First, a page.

James Bedford was the first person to be cryopreserved following death, and unlike the others from that early era of cryonics he remains preserved today, nearly fifty years later, at the Alcor facility. It is an open question as to the degree to which the crude preservation methodologies of the time damaged the fine structure of his brain due to ice crystal formation, making restoration a far more complex project, requiring far more advanced future technologies. Even taking that into account restoration is a theoretical possibility, a project that lies within the bounds of the laws of physics as we understand them, which is more than can be said for all of Bedford's peers. They are gone to the grave and oblivion, beyond any hope of a renewed life in the future.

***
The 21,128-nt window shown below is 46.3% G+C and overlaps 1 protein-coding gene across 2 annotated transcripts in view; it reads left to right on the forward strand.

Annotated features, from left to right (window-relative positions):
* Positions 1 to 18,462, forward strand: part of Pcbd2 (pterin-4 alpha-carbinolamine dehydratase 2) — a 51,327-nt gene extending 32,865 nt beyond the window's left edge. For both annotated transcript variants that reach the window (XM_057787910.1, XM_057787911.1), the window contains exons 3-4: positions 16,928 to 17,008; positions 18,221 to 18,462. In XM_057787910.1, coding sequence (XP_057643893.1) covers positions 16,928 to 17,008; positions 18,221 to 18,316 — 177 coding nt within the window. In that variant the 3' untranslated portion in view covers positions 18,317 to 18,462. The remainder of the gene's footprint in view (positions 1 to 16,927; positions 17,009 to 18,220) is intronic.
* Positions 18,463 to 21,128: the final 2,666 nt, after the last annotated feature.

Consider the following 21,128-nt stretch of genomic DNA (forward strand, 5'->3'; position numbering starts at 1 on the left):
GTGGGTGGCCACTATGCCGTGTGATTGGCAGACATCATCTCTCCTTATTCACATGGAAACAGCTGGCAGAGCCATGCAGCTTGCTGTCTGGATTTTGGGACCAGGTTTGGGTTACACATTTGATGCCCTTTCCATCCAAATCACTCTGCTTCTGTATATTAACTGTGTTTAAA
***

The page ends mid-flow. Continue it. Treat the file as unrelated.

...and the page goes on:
Jeanne Louis Calment is listed as the longest-living (verified) human being in history. She was born on February 1875 and died on 4 August 1997, at the age of 122 years, 164 days. As of October 2, 2015, Ms. Calment's record has been broken by cryonaut Dr. James Bedford, who is maintained in cryopreservation by the Alcor Life Extension Foundation.
Bedford was born on April 20, 1893. As of today, October 6, 2015, he has survived for 122 years, 167 days. It is true that Bedford is not currently alive. But neither is he dead. When Alcor transferred him from an old, customized vessel back in 1991, it was clear that the original ice cubes created at the time of preservation were intact. We have no good information on the quality of the ultrastructural preservation of his neural tissue. But we can say that he has remained cryopreserved since 1967, and so deserves the title of longest-surviving human being in history!